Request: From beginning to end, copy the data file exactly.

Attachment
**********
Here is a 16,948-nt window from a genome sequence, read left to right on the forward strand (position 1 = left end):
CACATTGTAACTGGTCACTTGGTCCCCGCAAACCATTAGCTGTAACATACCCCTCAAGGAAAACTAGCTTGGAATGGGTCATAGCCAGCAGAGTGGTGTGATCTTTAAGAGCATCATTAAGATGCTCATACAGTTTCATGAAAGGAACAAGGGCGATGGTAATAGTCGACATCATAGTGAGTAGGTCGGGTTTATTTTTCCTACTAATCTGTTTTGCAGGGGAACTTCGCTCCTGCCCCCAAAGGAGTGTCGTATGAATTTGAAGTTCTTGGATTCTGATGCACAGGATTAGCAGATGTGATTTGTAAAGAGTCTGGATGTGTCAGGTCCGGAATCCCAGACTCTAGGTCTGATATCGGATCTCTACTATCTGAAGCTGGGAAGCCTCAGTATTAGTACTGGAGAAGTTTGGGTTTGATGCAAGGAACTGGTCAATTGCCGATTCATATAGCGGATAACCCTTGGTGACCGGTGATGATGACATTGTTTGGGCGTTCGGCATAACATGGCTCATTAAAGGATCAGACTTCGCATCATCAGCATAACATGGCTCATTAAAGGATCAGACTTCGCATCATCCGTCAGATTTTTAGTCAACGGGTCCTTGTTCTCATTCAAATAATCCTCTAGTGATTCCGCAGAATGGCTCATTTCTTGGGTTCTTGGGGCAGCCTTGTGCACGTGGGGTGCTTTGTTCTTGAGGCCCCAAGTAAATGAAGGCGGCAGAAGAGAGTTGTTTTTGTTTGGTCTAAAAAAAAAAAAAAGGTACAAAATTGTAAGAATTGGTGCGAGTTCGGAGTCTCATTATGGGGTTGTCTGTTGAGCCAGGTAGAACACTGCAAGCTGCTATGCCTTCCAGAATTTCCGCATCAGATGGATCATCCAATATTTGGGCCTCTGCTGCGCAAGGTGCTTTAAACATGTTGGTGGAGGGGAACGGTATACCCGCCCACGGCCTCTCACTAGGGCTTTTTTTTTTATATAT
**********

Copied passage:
Here is a 16,948-nt window from a genome sequence, read left to right on the forward strand (position 1 = left end):
CACATTGTAACTGGTCACTTGGTCCCCGCAAACCATTAGCTGTAACATACCCCTCAAGGAAAACTAGCTTGGAATGGGTCATAGCCAGCAGAGTGGTGTGATCTTTAAGAGCATCATTAAGATGCTCATACAGTTTCATGAAAGGAACAAGGGCGATGGTAATAGTCGACATCATAGTGAGTAGGTCGGGTTTATTTTTCCTACTAATCTGTTTTGCAGGGGAACTTCGCTCCTGCCCCCAAAGGAGTGTCGTATGAATTTGAAGTTCTTGGATTCTGATGCACAGGATTAGCAGATGTGATTTGTAAAGAGTCTGGATGTGTCAGGTCCGGAATCCCAGACTCTAGGTCTGATATCGGATCTCTACTATCTGAAGCTGGGAAGCCTCAGTATTAGTACTGGAGAAGTTTGGGTTTGATGCAAGGAACTGGTCAATTGCCGATTCATATAGCGGATAACCCTTGGTGACCGGTGATGATGACATTGTTTGGGCGTTCGGCATAACATGGCTCATTAAAGGATCAGACTTCGCATCATCAGCATAACATGGCTCATTAAAGGATCAGACTTCGCATCATCCGTCAGATTTTTAGTCAACGGGTCCTTGTTCTCATTCAAATAATCCTCTAGTGATTCCGCAGAATGGCTCATTTCTTGGGTTCTTGGGGCAGCCTTGTGCACGTGGGGTGCTTTGTTCTTGAGGCCCCAAGTAAATGAAGGCGGCAGAAGAGAGTTGTTTTTGTTTGGTCTAAAAAAAAAAAAAAGGTACAAAATTGTAAGAATTGGTGCGAGTTCGGAGTCTCATTATGGGGTTGTCTGTTGAGCCAGGTAGAACACTGCAAGCTGCTATGCCTTCCAGAATTTCCGCATCAGATGGATCATCCAATATTTGGGCCTCTGCTGCGCAAGGTGCTTTAAACATGTTGGTGGAGGGGAACGGTATACCCGCCCACGGCCTCTCACTAGGGCTTTTTTTTTTATATAT